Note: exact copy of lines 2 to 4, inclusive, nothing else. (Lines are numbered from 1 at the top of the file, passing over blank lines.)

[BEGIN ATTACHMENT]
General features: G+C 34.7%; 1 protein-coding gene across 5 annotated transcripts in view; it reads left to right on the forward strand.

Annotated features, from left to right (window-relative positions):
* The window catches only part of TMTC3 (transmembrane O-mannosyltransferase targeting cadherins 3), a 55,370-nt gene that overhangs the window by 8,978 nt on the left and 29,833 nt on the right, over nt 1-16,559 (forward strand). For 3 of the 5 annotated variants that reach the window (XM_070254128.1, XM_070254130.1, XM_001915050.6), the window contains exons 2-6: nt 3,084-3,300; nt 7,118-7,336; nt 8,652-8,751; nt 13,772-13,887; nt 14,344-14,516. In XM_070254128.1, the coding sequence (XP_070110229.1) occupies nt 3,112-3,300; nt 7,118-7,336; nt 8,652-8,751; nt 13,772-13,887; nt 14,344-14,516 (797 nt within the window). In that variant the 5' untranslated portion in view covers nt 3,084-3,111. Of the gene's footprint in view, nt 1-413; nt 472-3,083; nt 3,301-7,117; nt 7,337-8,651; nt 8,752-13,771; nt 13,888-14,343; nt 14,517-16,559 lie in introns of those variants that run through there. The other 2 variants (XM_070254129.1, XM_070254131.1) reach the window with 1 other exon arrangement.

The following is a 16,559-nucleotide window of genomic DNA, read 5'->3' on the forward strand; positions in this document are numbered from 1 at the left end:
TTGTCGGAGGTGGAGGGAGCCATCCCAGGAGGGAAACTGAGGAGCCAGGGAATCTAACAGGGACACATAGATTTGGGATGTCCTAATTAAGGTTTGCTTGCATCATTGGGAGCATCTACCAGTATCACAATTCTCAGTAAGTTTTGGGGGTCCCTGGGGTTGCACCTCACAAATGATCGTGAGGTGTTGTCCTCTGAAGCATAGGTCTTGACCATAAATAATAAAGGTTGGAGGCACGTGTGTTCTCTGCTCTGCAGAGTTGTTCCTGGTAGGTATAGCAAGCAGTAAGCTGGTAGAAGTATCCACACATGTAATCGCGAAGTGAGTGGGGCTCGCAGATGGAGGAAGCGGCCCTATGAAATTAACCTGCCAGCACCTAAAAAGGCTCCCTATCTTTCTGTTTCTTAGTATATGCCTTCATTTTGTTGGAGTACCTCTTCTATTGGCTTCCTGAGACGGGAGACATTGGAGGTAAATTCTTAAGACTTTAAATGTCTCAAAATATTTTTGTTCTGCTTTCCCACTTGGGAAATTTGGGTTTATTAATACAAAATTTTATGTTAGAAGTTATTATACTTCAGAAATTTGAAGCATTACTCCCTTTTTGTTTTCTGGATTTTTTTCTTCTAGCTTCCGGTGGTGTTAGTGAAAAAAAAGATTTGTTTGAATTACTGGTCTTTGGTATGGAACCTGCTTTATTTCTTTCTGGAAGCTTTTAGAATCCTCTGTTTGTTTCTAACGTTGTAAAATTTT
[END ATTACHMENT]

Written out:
Annotated features, from left to right (window-relative positions):
* The window catches only part of TMTC3 (transmembrane O-mannosyltransferase targeting cadherins 3), a 55,370-nt gene that overhangs the window by 8,978 nt on the left and 29,833 nt on the right, over nt 1-16,559 (forward strand). For 3 of the 5 annotated variants that reach the window (XM_070254128.1, XM_070254130.1, XM_001915050.6), the window contains exons 2-6: nt 3,084-3,300; nt 7,118-7,336; nt 8,652-8,751; nt 13,772-13,887; nt 14,344-14,516. In XM_070254128.1, the coding sequence (XP_070110229.1) occupies nt 3,112-3,300; nt 7,118-7,336; nt 8,652-8,751; nt 13,772-13,887; nt 14,344-14,516 (797 nt within the window). In that variant the 5' untranslated portion in view covers nt 3,084-3,111. Of the gene's footprint in view, nt 1-413; nt 472-3,083; nt 3,301-7,117; nt 7,337-8,651; nt 8,752-13,771; nt 13,888-14,343; nt 14,517-16,559 lie in introns of those variants that run through there. The other 2 variants (XM_070254129.1, XM_070254131.1) reach the window with 1 other exon arrangement.

The following is a 16,559-nucleotide window of genomic DNA, read 5'->3' on the forward strand; positions in this document are numbered from 1 at the left end: